Statistical analysis

The significance level was set to 0.05, and the confidence coefficient to 95%. The paired differences in lens light scattering between exposed and control lenses were used as primary data in the linear regression and subsequent two sided t-test for the slope parameter.


The change of medium every other day disturbed the lenses. Within a few minutes after change, the lenses developed a transient anterior haze. The haze disappeared after about 15 min. Because of the development of haze at medium change, the light scattering in the lenses was measured immediately before change of medium. In several dishes, a slight clouding of the medium appeared randomly after about 5 days. The clouding reappeared even after change of medium. This occurred in three UVR-exposed and four control Brown-Norway lenses, and in four UVR-exposed and one control Fischer lenses, and never in both lenses from the same animal. The light scattering values for these lenses stayed within the 95% confidence interval for the mean light scattering for the respective group of lenses without media clouding (data not shown).

Nonexposed lenses

The nonexposed lenses were clear in incident illumination (Fig. 2), while, in dark-field illumination, they scattered light mainly from the outer equatorial rim (Fig. 2). The average light scattering in the Brown-Norway lenses increased from 0.07 to 0.10 tEDC over the duration of 1 week, and from 0.06 to 0.08 tEDC for the Fischer lenses. After 4–5 days, some lenses developed a faint anterior haze, only discernible in stereoscopic view. The dark-field photography only resolves a slightly marked equatorial rim (Fig. 2).

Figure 2.

 Nonexposed lenses after 1 or 7 days in organ culture. Upper row is with incident illumination. Lower row is with dark-field illumination. All lenses are viewed posterior side up. Grid unit length is 0.79 mm.

UVR-exposed lenses

One day after exposure, some exposed lenses developed a faint hazy-granular subcapsular cataract, confined to the anterior surface (Fig. 3). On day 2, it had progressed and was evident in all exposed lenses. The granules were best viewed from the posterior aspect. On days 2–3, shallow small equatorial vacuoles and deeper cortical opacities posterior to the equator appeared. On days 4–5, the latter opacities progressed to the posterior suture region, creating a triangular clear zone at the pole (Fig. 3). All three types of cataract progressed resulting in: (i) anterior subcapsular cataract with a floccular appearance; (ii) very large shallow equatorial vacuoles; (iii) shell-like opacification of the whole mid-to-deep posterior cortex, not crossing over the equator (Fig. 3). No nuclear cataract was observed.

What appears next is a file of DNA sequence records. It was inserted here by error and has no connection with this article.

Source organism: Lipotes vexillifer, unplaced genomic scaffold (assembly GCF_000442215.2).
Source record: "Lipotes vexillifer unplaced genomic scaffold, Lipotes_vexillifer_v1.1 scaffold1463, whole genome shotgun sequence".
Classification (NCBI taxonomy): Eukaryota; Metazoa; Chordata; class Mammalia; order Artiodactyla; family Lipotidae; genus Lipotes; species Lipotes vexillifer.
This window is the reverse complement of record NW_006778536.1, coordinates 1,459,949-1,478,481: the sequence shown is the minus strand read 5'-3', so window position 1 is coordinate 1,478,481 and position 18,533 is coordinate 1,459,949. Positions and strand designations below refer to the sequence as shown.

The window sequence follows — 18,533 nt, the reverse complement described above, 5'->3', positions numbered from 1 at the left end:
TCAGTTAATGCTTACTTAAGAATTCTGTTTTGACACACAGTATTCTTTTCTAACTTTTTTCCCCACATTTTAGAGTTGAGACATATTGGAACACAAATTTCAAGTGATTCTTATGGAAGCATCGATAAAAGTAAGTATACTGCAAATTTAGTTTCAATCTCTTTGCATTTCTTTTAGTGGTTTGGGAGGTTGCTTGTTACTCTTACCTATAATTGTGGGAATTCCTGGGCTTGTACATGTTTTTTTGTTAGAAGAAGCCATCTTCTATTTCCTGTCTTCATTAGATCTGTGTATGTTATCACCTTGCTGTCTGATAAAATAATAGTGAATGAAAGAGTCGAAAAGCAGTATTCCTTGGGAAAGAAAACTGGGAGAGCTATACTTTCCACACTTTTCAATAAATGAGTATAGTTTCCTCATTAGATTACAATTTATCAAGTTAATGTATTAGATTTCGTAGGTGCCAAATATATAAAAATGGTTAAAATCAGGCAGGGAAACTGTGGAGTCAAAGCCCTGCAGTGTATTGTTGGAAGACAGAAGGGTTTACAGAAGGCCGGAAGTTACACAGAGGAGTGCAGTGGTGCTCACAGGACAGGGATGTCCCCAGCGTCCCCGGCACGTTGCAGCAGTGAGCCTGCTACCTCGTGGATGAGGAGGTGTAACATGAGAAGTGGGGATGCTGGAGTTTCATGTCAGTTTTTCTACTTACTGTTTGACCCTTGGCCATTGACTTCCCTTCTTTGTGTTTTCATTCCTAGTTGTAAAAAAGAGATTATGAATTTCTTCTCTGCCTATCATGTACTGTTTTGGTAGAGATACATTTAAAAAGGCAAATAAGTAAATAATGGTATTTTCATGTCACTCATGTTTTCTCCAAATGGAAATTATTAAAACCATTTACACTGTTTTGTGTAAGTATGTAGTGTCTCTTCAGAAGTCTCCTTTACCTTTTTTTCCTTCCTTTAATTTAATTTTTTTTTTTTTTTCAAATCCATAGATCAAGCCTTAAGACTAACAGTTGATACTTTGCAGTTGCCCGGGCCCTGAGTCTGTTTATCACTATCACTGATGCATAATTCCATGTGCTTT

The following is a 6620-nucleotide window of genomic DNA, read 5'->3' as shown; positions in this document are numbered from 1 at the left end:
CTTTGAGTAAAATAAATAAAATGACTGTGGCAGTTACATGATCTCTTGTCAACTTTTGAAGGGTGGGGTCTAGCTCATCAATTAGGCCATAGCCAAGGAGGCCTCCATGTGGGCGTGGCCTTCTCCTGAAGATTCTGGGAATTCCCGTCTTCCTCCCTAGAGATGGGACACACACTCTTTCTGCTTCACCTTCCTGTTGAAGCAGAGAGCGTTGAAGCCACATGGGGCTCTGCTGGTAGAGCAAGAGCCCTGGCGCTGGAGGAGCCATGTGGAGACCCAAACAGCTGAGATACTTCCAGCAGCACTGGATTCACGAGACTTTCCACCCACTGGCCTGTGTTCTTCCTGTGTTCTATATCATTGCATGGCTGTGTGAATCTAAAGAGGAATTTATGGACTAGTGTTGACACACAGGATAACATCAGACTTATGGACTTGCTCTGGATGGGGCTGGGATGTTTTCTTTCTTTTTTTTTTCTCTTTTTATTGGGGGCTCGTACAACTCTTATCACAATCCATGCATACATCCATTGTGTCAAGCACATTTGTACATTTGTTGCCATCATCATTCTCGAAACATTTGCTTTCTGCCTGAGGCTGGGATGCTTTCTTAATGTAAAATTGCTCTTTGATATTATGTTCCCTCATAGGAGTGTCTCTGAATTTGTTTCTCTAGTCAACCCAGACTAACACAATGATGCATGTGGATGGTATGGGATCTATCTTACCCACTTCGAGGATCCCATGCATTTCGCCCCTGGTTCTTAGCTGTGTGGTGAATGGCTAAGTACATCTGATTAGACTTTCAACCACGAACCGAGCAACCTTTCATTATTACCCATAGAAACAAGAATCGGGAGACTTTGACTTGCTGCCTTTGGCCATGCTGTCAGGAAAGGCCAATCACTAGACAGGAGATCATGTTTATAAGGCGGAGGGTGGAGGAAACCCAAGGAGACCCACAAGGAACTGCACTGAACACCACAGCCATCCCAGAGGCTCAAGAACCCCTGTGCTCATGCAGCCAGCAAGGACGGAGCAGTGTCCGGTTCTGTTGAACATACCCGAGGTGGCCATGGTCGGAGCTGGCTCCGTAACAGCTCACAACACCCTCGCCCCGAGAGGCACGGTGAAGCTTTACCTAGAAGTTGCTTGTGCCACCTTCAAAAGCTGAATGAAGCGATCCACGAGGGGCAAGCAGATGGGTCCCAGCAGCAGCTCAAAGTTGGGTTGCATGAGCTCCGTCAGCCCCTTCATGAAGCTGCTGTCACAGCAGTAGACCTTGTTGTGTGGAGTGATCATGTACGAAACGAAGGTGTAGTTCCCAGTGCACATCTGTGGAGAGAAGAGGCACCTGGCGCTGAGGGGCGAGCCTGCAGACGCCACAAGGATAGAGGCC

Figure 3.

 Ultraviolet radiation-exposed lenses after 1–7 days in organ culture. Upper row is with incident illumination. Lower row is with dark-field illumination. All lenses are viewed posterior side up except lower right, which is viewed from an oblique angle. Grid unit length is 0.79 mm. Lower right lens is magnified 30% vs the others.

After a lag phase of 1 day, the light scattering in the exposed lenses increased steadily with time after exposure (Fig. 4). On day 2, the light scattering was significantly stronger in exposed lenses than in nonexposed lenses in both strains, as indicated by the confidence interval for the mean paired-sample difference between exposed and nonexposed lenses (Fig. 4). Lenses from Fischer rats registered the highest readings, following the trend of increasing difference over the course of the week. At day 7, the Fischer group exhibited significantly more light scattering than the Brown-Norway group. The linear regression and t-test revealed a significantly steeper rate of lens light scattering in the Fischer rats (slope 0.073, = 22) compared to the Brown-Norway rats (slope 0.055, n = 23), p = 0.04.